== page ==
New study shows betamethasone's effectiveness in treating psoriasis

November 7, 2006

Bochum, Germany-Results of a recent study conducted at Ruhr University here suggest that the corticosteroid betamethasone is more effective for treatment of intertriginous psoriasis than is pimecrolimus or calcipotriol.

Bochum, Germany-Results of a recent study conducted at Ruhr University here suggest that the corticosteroid betamethasone is more effective for treatment of intertriginous psoriasis than is pimecrolimus or calcipotriol.

The study, published in the September issue of Archives of Dermatology, notes that corticosteroids are effective but have well-known side effects, that calcipotriol ointment is useful but may cause skin irritation, and that the calcineurin inhibitor pimecrolimus has also been shown to be effective.

In an attempt to find a more effective treatment, the researchers randomized 80 patients with psoriasis to treatment with 0.1 percent betamethasone, 1 percent pimecrolimus, 0.005 percent calcipotriol, or with the vehicle alone.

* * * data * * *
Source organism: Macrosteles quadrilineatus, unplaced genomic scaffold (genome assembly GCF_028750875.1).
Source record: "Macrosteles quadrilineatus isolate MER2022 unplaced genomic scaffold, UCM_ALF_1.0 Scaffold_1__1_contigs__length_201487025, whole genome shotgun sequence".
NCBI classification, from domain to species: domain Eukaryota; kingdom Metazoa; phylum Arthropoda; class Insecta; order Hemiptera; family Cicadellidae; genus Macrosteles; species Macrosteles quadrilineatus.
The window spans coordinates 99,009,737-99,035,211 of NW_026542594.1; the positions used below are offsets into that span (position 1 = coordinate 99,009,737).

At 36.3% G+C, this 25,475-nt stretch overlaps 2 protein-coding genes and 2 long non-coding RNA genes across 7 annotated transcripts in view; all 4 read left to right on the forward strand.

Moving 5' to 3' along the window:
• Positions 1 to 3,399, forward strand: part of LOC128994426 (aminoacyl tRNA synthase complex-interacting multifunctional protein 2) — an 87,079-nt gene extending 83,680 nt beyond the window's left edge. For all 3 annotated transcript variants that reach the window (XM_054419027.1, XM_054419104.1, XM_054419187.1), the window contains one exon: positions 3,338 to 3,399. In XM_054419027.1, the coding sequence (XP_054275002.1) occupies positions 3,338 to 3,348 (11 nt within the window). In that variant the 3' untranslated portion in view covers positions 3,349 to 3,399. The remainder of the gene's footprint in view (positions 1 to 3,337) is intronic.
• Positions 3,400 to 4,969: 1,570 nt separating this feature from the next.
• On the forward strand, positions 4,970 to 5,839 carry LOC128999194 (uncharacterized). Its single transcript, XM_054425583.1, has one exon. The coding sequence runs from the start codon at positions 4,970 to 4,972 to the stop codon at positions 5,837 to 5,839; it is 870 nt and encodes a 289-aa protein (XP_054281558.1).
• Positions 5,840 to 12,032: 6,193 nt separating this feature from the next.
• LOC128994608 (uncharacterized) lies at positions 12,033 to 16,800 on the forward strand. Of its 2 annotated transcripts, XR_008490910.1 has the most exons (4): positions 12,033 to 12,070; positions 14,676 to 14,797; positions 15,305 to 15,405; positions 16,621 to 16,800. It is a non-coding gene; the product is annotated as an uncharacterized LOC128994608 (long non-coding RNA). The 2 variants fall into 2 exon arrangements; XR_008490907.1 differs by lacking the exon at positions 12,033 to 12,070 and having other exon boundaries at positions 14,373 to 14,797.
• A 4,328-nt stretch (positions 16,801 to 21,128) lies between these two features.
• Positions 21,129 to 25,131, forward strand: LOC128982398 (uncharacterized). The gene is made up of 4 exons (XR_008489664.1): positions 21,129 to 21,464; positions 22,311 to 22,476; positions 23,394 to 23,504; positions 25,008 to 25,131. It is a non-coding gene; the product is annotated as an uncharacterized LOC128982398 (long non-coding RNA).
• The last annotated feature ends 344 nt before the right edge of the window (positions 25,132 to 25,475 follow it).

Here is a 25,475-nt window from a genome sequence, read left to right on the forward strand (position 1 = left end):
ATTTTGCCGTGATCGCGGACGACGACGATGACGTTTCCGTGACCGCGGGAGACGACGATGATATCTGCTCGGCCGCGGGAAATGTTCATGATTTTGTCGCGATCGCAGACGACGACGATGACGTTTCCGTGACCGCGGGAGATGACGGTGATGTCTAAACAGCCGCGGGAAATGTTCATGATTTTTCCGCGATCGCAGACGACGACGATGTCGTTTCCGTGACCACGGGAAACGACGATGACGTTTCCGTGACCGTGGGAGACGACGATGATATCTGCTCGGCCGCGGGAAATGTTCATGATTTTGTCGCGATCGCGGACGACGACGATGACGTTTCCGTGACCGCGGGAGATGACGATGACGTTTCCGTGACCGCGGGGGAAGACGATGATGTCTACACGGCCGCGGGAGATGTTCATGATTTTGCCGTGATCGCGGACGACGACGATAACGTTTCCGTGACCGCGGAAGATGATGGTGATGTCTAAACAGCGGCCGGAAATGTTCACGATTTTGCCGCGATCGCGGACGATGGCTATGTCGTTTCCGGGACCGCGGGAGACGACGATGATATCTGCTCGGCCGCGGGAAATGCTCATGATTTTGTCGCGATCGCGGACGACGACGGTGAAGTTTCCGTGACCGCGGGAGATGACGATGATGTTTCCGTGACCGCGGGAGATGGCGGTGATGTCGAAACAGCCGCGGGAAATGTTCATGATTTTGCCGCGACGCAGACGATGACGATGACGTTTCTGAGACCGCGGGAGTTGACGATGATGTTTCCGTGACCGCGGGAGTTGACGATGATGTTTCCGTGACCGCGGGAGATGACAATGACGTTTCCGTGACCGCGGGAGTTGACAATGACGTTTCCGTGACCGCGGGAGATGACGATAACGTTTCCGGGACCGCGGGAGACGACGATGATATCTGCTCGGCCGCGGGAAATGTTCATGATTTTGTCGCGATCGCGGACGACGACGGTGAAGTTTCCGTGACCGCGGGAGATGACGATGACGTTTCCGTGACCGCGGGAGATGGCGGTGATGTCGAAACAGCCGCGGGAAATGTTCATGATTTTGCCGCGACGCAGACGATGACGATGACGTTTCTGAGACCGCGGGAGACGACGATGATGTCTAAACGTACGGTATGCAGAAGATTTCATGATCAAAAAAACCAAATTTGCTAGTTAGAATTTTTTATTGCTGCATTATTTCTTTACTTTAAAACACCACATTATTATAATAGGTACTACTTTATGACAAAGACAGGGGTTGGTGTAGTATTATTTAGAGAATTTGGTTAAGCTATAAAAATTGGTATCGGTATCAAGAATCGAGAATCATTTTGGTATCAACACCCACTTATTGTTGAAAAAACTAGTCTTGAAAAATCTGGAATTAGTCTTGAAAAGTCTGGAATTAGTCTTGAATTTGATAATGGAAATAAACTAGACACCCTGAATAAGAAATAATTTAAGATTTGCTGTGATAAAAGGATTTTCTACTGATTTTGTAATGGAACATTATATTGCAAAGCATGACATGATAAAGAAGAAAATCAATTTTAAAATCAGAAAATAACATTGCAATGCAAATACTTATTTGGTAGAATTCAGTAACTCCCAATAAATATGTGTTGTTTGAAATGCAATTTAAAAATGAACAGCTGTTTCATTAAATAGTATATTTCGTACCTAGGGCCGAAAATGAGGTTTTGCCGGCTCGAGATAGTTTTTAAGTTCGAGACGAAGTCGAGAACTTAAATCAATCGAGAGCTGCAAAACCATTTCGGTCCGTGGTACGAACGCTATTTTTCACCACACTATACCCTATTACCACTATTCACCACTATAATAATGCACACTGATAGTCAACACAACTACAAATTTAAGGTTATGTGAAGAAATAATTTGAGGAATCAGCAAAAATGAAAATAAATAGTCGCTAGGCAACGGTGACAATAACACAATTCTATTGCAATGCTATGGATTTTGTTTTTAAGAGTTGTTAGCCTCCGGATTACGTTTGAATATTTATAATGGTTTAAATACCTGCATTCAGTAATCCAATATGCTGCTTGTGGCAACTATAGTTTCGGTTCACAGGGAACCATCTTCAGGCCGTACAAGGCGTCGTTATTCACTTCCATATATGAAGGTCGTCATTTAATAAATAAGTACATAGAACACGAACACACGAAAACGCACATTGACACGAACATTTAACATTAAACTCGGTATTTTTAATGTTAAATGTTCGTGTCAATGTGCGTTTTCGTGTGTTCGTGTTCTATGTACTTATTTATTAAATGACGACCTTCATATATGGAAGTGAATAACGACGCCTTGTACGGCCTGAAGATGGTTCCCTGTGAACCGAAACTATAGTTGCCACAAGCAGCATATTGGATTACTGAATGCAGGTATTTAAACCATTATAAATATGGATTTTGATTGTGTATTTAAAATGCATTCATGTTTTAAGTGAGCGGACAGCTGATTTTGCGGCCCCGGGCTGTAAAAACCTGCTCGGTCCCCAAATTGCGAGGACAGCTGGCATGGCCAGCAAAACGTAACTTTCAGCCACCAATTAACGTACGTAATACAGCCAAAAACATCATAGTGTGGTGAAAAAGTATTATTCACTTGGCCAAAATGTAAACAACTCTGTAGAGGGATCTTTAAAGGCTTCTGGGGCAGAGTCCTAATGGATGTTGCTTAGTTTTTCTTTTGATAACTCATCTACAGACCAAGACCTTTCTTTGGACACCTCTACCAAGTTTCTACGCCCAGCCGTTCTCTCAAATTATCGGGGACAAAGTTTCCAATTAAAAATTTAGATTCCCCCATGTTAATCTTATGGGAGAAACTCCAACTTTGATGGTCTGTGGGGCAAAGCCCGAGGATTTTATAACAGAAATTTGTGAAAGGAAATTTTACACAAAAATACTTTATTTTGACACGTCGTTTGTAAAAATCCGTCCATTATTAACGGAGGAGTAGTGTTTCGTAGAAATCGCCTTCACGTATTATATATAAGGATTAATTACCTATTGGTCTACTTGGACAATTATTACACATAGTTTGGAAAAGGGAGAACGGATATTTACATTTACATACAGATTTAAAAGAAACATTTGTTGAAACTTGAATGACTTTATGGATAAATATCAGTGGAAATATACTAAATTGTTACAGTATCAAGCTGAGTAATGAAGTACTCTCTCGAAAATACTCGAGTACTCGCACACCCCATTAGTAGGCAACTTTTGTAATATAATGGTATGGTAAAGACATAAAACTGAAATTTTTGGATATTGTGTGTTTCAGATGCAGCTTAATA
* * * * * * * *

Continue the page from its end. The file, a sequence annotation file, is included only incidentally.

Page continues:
After four weeks of treatment, severity scores fell by 86.4 percent in the betamethasone group, 62.4 percent in the calcipotriol group, 39.7 percent in pimecrolimus patients and by 21.1 in the vehicle-only group. Pruritus visual analogue scores fell by 78 percent for betamethasone, 57 percent for calcipotriol, 43 percent for the vehicle and 35 percent for pimecrolimus.

Overall, the study concludes, betamethasone was significantly more effective than pimecrolimus. The study adds that differences among the other agents and with betamethasone did not reach significance.

The study authors write, “considering the long-term effects of topical steroids, combination strategies-for example, short-term treatment with steroids and maintenance therapy with pimecrolimus or calcipotriol-could be of therapeutical interest.”